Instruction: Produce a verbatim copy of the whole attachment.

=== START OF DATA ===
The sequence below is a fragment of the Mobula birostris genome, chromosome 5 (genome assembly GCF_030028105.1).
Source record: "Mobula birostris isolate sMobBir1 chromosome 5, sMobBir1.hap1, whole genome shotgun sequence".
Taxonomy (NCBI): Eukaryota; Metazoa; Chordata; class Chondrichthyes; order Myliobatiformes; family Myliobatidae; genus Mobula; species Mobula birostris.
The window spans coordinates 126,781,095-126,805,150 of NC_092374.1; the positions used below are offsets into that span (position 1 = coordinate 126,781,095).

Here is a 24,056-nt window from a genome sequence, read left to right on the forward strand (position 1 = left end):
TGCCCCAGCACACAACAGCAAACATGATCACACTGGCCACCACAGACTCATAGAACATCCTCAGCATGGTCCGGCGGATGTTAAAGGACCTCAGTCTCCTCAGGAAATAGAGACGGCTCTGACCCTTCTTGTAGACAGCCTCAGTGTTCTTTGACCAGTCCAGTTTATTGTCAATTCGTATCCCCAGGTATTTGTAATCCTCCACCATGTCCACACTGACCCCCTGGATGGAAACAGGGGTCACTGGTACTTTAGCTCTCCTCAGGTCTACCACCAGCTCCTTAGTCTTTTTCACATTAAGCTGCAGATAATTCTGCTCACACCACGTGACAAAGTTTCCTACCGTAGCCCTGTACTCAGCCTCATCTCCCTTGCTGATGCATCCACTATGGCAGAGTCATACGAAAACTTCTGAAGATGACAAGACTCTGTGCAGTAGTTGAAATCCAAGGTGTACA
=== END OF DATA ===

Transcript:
The sequence below is a fragment of the Mobula birostris genome, chromosome 5 (genome assembly GCF_030028105.1).
Source record: "Mobula birostris isolate sMobBir1 chromosome 5, sMobBir1.hap1, whole genome shotgun sequence".
Taxonomy (NCBI): Eukaryota; Metazoa; Chordata; class Chondrichthyes; order Myliobatiformes; family Myliobatidae; genus Mobula; species Mobula birostris.
The window spans coordinates 126,781,095-126,805,150 of NC_092374.1; the positions used below are offsets into that span (position 1 = coordinate 126,781,095).

Here is a 24,056-nt window from a genome sequence, read left to right on the forward strand (position 1 = left end):
TGCCCCAGCACACAACAGCAAACATGATCACACTGGCCACCACAGACTCATAGAACATCCTCAGCATGGTCCGGCGGATGTTAAAGGACCTCAGTCTCCTCAGGAAATAGAGACGGCTCTGACCCTTCTTGTAGACAGCCTCAGTGTTCTTTGACCAGTCCAGTTTATTGTCAATTCGTATCCCCAGGTATTTGTAATCCTCCACCATGTCCACACTGACCCCCTGGATGGAAACAGGGGTCACTGGTACTTTAGCTCTCCTCAGGTCTACCACCAGCTCCTTAGTCTTTTTCACATTAAGCTGCAGATAATTCTGCTCACACCACGTGACAAAGTTTCCTACCGTAGCCCTGTACTCAGCCTCATCTCCCTTGCTGATGCATCCACTATGGCAGAGTCATACGAAAACTTCTGAAGATGACAAGACTCTGTGCAGTAGTTGAAATCCAAGGTGTACA